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A Penny Saved Is Worth $200 A Year!

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    A Penny Saved Is Worth $200 A Year!

    What is a penny worth? For many it isn't even worth stooping down to pick up anymore when seen on the street. When it comes to operating your car, however, every single penny counts more than you may be aware.

    The reason for this is that each penny saved is compounded by the many miles your drive. Chances are that if you drive, you are wasting a lot more money than you ever imagined. By taking some very simple steps, you could save thousands of dollars.

    Your savings will be determined by the number of miles you drive each year. For example, if you drive 20,000 miles a year, each penny per mile you can reduce in your car's operating expense is worth a cool $200 in your pocket. That's right -- every penny is worth $200 a year! That means if you can find a way to reduce the operating cost of your car by $0.05 a mile, you will have saved $1000 (for the actual amount of money you will save use the following simple formula: the number of miles you drive each year x $0.01)

    What's even better is that most people can cut that $0.05 a mile expense with very little effort on their part. Here are some suggestions that should yield a $0.05 per mile reduction in cost at a minimum, and potentially much more:

    Clean out your car by emptying your trunk and back seat. Everything that doesn't need to be in the car should find a new home outside it. Extra weight has to be pulled and means you must use more gas to get from one point to another. If you can remember that your car is not a storage locker, you will reduce your driving expenses.

    Drive to work an hour early, return home an hour later. If you are allowed flex time at work, change your commute schedule to miss the rush hour traffic by driving to work and hour early and returning home an hour early. If you aren't, take your newspaper to work to read in the morning and a book to read after. Stop and go traffic wastes much more gas than driving at a constant speed. You'll most likely find that an hour change on both ends will actually give you more time since you'll spend less time in the car during the commute.

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    Shop around for a lower price on gas, but don't go miles out of your way to get the best price. When traveling a long distance to save a few pennies, you end up spending more on car driving expenses (AAA estimates that it costs 51.7 cents a mile to drive a car in 2003 while the IRS allows a deduction of 36 cents a mile) than you end up saving with the lower gas price.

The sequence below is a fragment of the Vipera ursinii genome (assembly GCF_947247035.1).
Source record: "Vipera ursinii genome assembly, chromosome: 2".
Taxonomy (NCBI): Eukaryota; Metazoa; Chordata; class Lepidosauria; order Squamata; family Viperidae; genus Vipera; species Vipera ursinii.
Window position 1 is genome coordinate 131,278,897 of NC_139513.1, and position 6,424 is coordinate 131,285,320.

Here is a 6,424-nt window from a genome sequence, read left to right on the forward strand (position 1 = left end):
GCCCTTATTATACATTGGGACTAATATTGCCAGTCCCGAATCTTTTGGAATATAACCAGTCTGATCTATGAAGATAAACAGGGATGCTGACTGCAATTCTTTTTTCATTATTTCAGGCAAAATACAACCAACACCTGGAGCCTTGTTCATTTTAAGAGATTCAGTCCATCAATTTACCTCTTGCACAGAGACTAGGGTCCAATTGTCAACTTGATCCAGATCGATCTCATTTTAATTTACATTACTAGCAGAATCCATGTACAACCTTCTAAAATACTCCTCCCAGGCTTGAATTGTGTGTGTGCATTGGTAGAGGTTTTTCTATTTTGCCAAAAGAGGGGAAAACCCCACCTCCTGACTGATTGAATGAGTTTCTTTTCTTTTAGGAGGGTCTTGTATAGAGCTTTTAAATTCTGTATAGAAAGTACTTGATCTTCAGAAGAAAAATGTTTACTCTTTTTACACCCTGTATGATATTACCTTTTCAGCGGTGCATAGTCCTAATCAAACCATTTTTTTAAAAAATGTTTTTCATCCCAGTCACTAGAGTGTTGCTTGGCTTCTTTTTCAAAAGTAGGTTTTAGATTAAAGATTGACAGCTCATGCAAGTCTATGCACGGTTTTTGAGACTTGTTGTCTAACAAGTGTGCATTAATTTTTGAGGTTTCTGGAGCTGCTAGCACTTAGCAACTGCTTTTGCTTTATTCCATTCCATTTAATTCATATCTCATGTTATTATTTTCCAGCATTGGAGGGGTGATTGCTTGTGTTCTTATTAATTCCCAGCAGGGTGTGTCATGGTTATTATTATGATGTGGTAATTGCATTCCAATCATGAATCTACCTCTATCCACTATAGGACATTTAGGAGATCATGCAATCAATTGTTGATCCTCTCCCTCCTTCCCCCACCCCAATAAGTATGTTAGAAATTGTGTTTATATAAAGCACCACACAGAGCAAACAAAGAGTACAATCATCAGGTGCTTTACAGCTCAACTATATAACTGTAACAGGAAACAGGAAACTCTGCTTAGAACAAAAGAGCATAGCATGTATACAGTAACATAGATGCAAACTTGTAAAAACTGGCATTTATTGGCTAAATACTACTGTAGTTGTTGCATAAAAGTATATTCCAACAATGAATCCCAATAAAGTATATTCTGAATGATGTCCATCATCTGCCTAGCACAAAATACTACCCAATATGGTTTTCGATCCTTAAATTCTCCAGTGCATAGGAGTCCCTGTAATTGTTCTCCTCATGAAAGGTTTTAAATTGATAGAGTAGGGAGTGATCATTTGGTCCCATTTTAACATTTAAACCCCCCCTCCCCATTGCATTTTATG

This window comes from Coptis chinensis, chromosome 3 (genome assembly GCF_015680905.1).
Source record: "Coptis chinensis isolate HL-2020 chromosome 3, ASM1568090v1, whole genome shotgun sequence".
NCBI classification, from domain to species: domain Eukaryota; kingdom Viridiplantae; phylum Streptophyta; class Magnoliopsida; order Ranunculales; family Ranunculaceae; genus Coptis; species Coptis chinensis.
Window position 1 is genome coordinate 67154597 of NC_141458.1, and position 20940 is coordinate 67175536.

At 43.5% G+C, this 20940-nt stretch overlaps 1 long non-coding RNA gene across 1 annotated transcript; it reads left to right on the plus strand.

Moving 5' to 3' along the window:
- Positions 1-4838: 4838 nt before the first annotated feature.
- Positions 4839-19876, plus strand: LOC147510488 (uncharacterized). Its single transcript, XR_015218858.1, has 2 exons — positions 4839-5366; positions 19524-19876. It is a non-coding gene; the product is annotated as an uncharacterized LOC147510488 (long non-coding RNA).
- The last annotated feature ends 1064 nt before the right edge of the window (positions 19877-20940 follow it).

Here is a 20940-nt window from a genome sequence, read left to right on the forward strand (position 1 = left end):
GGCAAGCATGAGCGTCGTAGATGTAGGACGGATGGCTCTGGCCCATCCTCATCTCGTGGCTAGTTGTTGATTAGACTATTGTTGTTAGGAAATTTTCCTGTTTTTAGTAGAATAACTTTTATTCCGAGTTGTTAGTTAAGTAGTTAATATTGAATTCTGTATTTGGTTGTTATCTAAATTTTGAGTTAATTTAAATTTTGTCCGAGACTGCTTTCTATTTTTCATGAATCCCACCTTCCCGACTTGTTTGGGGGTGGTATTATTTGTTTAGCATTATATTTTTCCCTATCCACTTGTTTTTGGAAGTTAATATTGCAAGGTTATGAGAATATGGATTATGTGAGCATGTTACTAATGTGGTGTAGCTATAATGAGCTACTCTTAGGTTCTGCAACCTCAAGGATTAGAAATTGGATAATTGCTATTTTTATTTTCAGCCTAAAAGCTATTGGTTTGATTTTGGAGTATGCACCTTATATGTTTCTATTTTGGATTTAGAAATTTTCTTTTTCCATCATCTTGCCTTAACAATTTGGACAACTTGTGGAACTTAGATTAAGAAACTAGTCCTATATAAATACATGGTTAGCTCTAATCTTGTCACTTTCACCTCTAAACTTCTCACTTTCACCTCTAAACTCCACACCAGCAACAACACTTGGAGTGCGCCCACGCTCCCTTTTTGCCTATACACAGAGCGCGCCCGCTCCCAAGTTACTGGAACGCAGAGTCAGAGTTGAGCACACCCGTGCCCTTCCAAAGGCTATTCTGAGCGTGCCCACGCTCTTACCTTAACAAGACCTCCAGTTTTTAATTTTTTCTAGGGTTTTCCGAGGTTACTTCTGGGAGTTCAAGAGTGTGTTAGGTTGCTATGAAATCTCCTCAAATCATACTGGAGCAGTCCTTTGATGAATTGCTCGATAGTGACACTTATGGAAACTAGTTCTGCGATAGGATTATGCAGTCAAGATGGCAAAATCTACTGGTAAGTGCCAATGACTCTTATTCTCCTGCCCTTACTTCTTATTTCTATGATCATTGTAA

You can find the least expensive gas in your local area by visiting a site like <A HREF=""></A> which will let you find the lowest gas price in your area. Remember that gas prices can be significantly different within a few blocks of each other.

    Take the time to religiously check your car's tire pressure each month (it is worthwhile to invest in a good-quality dial-type tire pressure gauge for yourself -- pencil-style gauges and the ones mounted on the air hose at gas stations are unreliable according to federal surveys). Under inflated tires reduce fuel efficiency by 2% for every pound they are under inflated. Under inflation also causes premature tire wear giving your tires a shorter use life.

    Be sure to use your owner's manual for the correct tire pressure. The pressure printed on the sidewall of the tire indicates how much the tire will safely hold and should not be used since it has no connection to how much air should be in the tire for routine use.

    Make sure that your car is tuned and oil changed as recommended in your car manual. It is a mistake to think that you can save money by delaying these regular car maintenance. Although you will have to pay out some money (which gives the false impression that you aren't saving money) to have these done, you will more than earn it back.

    Skip the higher octane gas since it is a waste of money. Regular unleaded (approx. 87 octane or so) is the least expensive gasoline and what you should purchase. It's important to remember that octane is a measurement of how hard it is to ignite the gas, not the quality of the gas. You should only purchase mid or high octane gas if your engine pings, knocks or rattles when using regular unleaded fuel.

    Slow down and use your cruise control. More than half of the energy needed to move your vehicle on the highway is spent overcoming pushing air out of the way which is called aerodynamic drag. The faster you drive, the more aerodynamic drag you have. Due to this, your car's the fuel economy decreases rapidly at speeds above 60 mph. This means that for every 5 mph increase in speed over 60 mph, you are paying the equivalent of an additional $0.10 per gallon for gas. Cruise control will allow you to maintain a steady pace on the highway which will increase your fuel economy.

    nice! I really love your posts, and are really educational